Name given to the spirit individuals or spirit children left behind by the ancestors of the totemic groups in the Alcgera. They are sometimes also called murra-murra.

fter our acquaintance with the Arunta, Unmatjera, and Kaitish tribes, the only conclusion which it seems possible to arrive at is that in the more northern tribes the Churinga re- present the surviving relics of a time when the beliefs amongst these tribes were similar to those which now exist in the Arunta. It is more easy to imagine a change which shall lead from the present Arunta or Kaitish belief to that which exists in the Warramunga, than it is to imagine one which shall lead from the Warramunga to the Arunta. From the former, by way of the Gnanji tribe, the transition is easy to th\u00c2\u00ab coastal tribes amongst whom the descent of the totem is strictly paternal, and the Churinga belief, as we know it amongst the Arunta, is only represented by surviving relics. In every tribe we have the idea of spirit children of special totems inhabiting spots from which they pass into the bodies of the mothers. In the Arunta and Kaitish we meet with what certainly appear to be the simplest and most primitive beliefs, according to which each spirit child has its own Churinga and can enter any woman, so that a child which is 1 The same is true in regard to, at all events, certain totems in the western division of the Worgaia tribe, but we cannot speak of these as a whole. 282 NORTHERN TRIBES OF CENTRAL AUSTRALIA ch. viii conceived by a woman who may happen to be, as not infre- quently occurs, out of her own country visiting some distant group with her black-fellow, belongs to the totemic group of that locality. This is a perfectly simple belief \u00e2\u20ac\" simpler than that of the Gnanji, whose idea is that, in the case of a woman conceiving a child in some locality other than one concerned with her husband^s totem, it is a spirit child ol the latter who has followed her up, and therefore in all cases, with only the rarest exceptions, the child belongs to its father\u00e2\u20ac\u2122s totem wherever it may happen to have been con- ceived. In the Binbinga, Mara, and Anula tribes, in order to reconcile the belief in spirit children left behind by Alcheringa ancestors with strict paternal descent of the totem, the belief has grown up that the spirit declines to go into any woman save one whose husband\u00e2\u20ac\u2122s totem is the same as its own.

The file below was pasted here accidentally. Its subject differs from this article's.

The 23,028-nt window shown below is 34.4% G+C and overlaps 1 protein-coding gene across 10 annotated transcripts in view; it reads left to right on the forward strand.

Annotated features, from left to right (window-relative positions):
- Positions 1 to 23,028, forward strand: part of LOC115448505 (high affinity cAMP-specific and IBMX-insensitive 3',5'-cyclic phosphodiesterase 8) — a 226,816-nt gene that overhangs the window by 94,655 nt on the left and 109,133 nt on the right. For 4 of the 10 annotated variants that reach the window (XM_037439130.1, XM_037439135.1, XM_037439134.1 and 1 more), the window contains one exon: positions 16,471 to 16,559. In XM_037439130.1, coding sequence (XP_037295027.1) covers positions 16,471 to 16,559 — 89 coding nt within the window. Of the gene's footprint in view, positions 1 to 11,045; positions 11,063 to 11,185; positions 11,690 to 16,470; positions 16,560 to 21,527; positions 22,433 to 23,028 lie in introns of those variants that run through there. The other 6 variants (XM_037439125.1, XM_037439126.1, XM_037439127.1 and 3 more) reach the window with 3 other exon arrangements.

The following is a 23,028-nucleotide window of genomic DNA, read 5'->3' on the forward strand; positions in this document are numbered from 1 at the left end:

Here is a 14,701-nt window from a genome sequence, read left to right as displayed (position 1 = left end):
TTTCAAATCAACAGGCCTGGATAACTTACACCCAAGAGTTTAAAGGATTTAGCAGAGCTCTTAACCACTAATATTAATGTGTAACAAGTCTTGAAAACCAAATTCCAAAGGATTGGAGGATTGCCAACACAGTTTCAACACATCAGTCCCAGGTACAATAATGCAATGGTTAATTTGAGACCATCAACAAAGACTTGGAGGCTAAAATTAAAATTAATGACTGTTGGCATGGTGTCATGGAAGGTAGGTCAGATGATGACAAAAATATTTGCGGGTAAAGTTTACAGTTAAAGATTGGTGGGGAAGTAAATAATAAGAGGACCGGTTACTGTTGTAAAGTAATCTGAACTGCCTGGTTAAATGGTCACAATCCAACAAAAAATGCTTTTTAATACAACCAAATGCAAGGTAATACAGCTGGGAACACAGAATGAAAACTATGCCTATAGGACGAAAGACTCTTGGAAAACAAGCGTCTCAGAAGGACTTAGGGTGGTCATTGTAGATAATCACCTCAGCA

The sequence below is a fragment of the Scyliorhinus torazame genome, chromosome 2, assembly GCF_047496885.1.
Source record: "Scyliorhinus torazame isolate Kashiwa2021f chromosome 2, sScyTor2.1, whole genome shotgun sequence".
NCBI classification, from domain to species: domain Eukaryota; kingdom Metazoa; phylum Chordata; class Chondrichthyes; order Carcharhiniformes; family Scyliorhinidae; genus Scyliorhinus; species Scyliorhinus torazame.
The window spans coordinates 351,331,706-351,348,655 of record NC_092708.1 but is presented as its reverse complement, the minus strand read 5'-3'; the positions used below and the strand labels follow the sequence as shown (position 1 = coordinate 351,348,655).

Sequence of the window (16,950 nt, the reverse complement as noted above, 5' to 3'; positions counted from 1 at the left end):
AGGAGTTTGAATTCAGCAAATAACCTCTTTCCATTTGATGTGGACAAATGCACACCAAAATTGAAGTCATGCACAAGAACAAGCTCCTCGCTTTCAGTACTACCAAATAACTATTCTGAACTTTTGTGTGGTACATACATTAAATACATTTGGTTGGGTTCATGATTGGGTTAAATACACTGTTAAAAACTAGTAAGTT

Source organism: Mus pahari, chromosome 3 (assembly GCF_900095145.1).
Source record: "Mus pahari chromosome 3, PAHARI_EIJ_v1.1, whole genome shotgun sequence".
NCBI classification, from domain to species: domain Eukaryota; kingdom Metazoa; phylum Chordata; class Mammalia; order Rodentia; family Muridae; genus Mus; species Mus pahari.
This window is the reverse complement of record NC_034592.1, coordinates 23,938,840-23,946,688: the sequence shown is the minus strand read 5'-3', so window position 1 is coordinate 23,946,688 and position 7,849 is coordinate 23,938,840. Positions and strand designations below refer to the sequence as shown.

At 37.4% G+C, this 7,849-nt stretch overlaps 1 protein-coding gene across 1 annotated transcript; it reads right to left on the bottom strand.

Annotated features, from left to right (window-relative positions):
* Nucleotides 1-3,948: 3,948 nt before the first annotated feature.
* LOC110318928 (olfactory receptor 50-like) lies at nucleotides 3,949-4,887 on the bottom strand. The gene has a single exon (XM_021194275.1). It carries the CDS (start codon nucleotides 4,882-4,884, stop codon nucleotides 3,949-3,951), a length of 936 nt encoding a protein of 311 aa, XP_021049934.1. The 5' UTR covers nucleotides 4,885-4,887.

• Baldwin. (1904). Northern Tribes of Central Australia. London: Macmillan, pp. 281-2, 331.